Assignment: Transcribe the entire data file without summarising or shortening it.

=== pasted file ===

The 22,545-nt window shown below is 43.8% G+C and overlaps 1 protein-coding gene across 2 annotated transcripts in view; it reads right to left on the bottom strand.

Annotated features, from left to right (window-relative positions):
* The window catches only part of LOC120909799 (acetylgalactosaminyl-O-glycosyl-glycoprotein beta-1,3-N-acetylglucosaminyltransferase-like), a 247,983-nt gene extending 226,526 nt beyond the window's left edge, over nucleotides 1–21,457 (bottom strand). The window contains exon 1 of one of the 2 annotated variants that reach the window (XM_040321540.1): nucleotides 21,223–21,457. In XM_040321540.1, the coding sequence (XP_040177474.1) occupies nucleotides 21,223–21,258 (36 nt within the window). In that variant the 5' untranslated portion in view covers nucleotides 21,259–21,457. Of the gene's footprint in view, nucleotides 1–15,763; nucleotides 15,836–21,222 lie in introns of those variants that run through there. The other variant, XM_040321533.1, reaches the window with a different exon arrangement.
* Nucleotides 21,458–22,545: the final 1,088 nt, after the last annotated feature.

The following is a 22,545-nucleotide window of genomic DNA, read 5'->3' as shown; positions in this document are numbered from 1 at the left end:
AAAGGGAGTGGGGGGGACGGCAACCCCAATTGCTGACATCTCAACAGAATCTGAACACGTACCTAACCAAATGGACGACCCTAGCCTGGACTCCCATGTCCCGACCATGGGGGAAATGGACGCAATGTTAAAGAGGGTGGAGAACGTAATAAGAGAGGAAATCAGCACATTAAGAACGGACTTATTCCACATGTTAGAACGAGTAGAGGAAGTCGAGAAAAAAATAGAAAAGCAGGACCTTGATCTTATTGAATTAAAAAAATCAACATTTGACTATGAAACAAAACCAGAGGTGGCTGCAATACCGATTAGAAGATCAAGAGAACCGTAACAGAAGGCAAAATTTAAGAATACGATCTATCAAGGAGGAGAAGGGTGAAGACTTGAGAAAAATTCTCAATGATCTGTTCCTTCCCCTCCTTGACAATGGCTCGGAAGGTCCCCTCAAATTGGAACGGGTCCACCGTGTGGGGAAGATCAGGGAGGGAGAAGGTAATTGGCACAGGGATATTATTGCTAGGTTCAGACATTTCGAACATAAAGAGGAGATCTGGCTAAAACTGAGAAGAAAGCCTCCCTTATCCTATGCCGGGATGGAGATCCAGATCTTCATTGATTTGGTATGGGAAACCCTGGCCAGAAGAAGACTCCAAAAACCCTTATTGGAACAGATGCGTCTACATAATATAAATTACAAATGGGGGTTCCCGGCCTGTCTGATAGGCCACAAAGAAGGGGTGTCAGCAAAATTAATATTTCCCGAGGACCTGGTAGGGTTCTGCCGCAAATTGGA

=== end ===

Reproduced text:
The 22,545-nt window shown below is 43.8% G+C and overlaps 1 protein-coding gene across 2 annotated transcripts in view; it reads right to left on the bottom strand.

Annotated features, from left to right (window-relative positions):
* The window catches only part of LOC120909799 (acetylgalactosaminyl-O-glycosyl-glycoprotein beta-1,3-N-acetylglucosaminyltransferase-like), a 247,983-nt gene extending 226,526 nt beyond the window's left edge, over nucleotides 1–21,457 (bottom strand). The window contains exon 1 of one of the 2 annotated variants that reach the window (XM_040321540.1): nucleotides 21,223–21,457. In XM_040321540.1, the coding sequence (XP_040177474.1) occupies nucleotides 21,223–21,258 (36 nt within the window). In that variant the 5' untranslated portion in view covers nucleotides 21,259–21,457. Of the gene's footprint in view, nucleotides 1–15,763; nucleotides 15,836–21,222 lie in introns of those variants that run through there. The other variant, XM_040321533.1, reaches the window with a different exon arrangement.
* Nucleotides 21,458–22,545: the final 1,088 nt, after the last annotated feature.

The following is a 22,545-nucleotide window of genomic DNA, read 5'->3' as shown; positions in this document are numbered from 1 at the left end:
AAAGGGAGTGGGGGGGACGGCAACCCCAATTGCTGACATCTCAACAGAATCTGAACACGTACCTAACCAAATGGACGACCCTAGCCTGGACTCCCATGTCCCGACCATGGGGGAAATGGACGCAATGTTAAAGAGGGTGGAGAACGTAATAAGAGAGGAAATCAGCACATTAAGAACGGACTTATTCCACATGTTAGAACGAGTAGAGGAAGTCGAGAAAAAAATAGAAAAGCAGGACCTTGATCTTATTGAATTAAAAAAATCAACATTTGACTATGAAACAAAACCAGAGGTGGCTGCAATACCGATTAGAAGATCAAGAGAACCGTAACAGAAGGCAAAATTTAAGAATACGATCTATCAAGGAGGAGAAGGGTGAAGACTTGAGAAAAATTCTCAATGATCTGTTCCTTCCCCTCCTTGACAATGGCTCGGAAGGTCCCCTCAAATTGGAACGGGTCCACCGTGTGGGGAAGATCAGGGAGGGAGAAGGTAATTGGCACAGGGATATTATTGCTAGGTTCAGACATTTCGAACATAAAGAGGAGATCTGGCTAAAACTGAGAAGAAAGCCTCCCTTATCCTATGCCGGGATGGAGATCCAGATCTTCATTGATTTGGTATGGGAAACCCTGGCCAGAAGAAGACTCCAAAAACCCTTATTGGAACAGATGCGTCTACATAATATAAATTACAAATGGGGGTTCCCGGCCTGTCTGATAGGCCACAAAGAAGGGGTGTCAGCAAAATTAATATTTCCCGAGGACCTGGTAGGGTTCTGCCGCAAATTGGA